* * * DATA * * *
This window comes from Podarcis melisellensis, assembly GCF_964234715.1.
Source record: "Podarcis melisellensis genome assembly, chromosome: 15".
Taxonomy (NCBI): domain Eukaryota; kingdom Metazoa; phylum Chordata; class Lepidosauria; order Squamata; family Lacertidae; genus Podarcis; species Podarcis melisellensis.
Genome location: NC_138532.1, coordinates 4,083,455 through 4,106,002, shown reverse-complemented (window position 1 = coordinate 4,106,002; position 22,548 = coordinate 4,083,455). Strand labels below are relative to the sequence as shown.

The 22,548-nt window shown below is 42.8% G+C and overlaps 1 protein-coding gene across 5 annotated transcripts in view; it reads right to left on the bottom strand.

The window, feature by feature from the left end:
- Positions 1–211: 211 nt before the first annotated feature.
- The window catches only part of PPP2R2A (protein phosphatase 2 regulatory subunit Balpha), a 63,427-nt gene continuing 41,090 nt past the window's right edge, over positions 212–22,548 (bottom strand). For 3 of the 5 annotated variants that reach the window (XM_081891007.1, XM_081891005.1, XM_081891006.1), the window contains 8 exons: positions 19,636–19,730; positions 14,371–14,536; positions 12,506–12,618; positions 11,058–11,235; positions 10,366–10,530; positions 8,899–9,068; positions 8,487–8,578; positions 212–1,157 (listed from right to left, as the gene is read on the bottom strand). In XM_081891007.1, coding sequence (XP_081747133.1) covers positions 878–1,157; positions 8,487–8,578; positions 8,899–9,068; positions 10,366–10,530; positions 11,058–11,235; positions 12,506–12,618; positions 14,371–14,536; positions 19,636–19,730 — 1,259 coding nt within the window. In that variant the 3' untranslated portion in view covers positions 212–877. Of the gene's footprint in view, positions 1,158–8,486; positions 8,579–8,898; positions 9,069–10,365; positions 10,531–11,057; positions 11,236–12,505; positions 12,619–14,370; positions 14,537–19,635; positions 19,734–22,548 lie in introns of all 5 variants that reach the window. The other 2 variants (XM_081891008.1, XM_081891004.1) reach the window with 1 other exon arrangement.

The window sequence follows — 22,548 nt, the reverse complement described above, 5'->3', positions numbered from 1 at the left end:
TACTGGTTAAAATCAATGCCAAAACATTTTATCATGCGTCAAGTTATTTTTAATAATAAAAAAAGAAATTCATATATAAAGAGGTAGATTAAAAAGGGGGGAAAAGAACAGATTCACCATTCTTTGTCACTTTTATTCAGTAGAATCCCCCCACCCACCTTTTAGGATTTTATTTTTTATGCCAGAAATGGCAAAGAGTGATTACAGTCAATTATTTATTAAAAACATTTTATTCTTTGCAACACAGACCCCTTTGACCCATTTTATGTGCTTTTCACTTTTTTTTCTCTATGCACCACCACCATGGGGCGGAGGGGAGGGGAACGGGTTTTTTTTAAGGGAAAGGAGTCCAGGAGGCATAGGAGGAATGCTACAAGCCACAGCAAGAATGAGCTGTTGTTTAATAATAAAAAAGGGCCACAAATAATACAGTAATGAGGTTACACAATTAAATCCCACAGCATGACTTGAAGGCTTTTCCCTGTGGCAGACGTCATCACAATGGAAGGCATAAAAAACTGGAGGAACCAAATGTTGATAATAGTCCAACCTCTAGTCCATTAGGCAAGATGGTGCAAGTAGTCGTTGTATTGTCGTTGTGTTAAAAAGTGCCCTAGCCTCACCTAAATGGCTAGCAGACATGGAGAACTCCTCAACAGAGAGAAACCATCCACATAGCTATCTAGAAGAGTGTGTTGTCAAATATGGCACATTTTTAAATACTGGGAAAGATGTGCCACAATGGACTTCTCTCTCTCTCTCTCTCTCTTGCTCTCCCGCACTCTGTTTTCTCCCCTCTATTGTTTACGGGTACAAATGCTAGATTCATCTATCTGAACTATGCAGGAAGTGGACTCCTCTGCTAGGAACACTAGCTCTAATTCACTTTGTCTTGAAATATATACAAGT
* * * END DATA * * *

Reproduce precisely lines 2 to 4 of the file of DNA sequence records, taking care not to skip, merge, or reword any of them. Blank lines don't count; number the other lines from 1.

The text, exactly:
Source record: "Podarcis melisellensis genome assembly, chromosome: 15".
Taxonomy (NCBI): domain Eukaryota; kingdom Metazoa; phylum Chordata; class Lepidosauria; order Squamata; family Lacertidae; genus Podarcis; species Podarcis melisellensis.
Genome location: NC_138532.1, coordinates 4,083,455 through 4,106,002, shown reverse-complemented (window position 1 = coordinate 4,106,002; position 22,548 = coordinate 4,083,455). Strand labels below are relative to the sequence as shown.